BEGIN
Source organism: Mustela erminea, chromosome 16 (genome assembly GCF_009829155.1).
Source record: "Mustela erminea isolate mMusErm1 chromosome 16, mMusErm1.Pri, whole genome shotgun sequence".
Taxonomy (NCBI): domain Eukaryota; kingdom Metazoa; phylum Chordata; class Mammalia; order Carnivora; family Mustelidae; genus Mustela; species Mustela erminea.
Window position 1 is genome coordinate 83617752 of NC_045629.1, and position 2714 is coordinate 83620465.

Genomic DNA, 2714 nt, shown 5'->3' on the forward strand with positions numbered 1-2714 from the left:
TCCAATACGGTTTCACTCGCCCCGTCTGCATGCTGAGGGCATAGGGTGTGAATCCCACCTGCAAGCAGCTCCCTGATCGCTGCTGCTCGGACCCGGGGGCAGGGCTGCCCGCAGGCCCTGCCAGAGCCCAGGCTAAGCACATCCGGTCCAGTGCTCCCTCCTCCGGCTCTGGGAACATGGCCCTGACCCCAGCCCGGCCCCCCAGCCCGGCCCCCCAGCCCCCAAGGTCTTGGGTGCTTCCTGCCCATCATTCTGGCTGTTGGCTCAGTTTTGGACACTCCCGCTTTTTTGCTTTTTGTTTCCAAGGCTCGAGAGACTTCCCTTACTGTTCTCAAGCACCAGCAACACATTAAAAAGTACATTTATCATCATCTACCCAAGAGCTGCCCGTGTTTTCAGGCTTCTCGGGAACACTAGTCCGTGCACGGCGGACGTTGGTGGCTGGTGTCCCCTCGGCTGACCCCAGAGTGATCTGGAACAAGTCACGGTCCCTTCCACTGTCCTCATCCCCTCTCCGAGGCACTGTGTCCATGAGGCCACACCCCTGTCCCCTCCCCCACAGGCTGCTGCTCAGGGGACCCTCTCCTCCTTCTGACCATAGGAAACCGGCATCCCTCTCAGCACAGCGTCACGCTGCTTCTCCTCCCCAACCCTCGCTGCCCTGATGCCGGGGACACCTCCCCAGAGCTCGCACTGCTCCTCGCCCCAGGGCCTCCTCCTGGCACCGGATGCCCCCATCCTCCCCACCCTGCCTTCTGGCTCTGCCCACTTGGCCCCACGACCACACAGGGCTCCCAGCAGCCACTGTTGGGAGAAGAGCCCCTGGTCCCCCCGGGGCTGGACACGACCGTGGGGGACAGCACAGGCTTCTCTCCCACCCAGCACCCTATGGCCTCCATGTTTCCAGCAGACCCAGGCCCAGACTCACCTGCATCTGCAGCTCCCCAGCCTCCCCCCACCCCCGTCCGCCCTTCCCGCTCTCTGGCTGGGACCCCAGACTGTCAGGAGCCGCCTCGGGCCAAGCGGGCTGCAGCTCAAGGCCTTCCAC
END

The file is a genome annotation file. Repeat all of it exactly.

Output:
Source organism: Mustela erminea, chromosome 16 (genome assembly GCF_009829155.1).
Source record: "Mustela erminea isolate mMusErm1 chromosome 16, mMusErm1.Pri, whole genome shotgun sequence".
Taxonomy (NCBI): domain Eukaryota; kingdom Metazoa; phylum Chordata; class Mammalia; order Carnivora; family Mustelidae; genus Mustela; species Mustela erminea.
Window position 1 is genome coordinate 83617752 of NC_045629.1, and position 2714 is coordinate 83620465.

Genomic DNA, 2714 nt, shown 5'->3' on the forward strand with positions numbered 1-2714 from the left:
TCCAATACGGTTTCACTCGCCCCGTCTGCATGCTGAGGGCATAGGGTGTGAATCCCACCTGCAAGCAGCTCCCTGATCGCTGCTGCTCGGACCCGGGGGCAGGGCTGCCCGCAGGCCCTGCCAGAGCCCAGGCTAAGCACATCCGGTCCAGTGCTCCCTCCTCCGGCTCTGGGAACATGGCCCTGACCCCAGCCCGGCCCCCCAGCCCGGCCCCCCAGCCCCCAAGGTCTTGGGTGCTTCCTGCCCATCATTCTGGCTGTTGGCTCAGTTTTGGACACTCCCGCTTTTTTGCTTTTTGTTTCCAAGGCTCGAGAGACTTCCCTTACTGTTCTCAAGCACCAGCAACACATTAAAAAGTACATTTATCATCATCTACCCAAGAGCTGCCCGTGTTTTCAGGCTTCTCGGGAACACTAGTCCGTGCACGGCGGACGTTGGTGGCTGGTGTCCCCTCGGCTGACCCCAGAGTGATCTGGAACAAGTCACGGTCCCTTCCACTGTCCTCATCCCCTCTCCGAGGCACTGTGTCCATGAGGCCACACCCCTGTCCCCTCCCCCACAGGCTGCTGCTCAGGGGACCCTCTCCTCCTTCTGACCATAGGAAACCGGCATCCCTCTCAGCACAGCGTCACGCTGCTTCTCCTCCCCAACCCTCGCTGCCCTGATGCCGGGGACACCTCCCCAGAGCTCGCACTGCTCCTCGCCCCAGGGCCTCCTCCTGGCACCGGATGCCCCCATCCTCCCCACCCTGCCTTCTGGCTCTGCCCACTTGGCCCCACGACCACACAGGGCTCCCAGCAGCCACTGTTGGGAGAAGAGCCCCTGGTCCCCCCGGGGCTGGACACGACCGTGGGGGACAGCACAGGCTTCTCTCCCACCCAGCACCCTATGGCCTCCATGTTTCCAGCAGACCCAGGCCCAGACTCACCTGCATCTGCAGCTCCCCAGCCTCCCCCCACCCCCGTCCGCCCTTCCCGCTCTCTGGCTGGGACCCCAGACTGTCAGGAGCCGCCTCGGGCCAAGCGGGCTGCAGCTCAAGGCCTTCCAC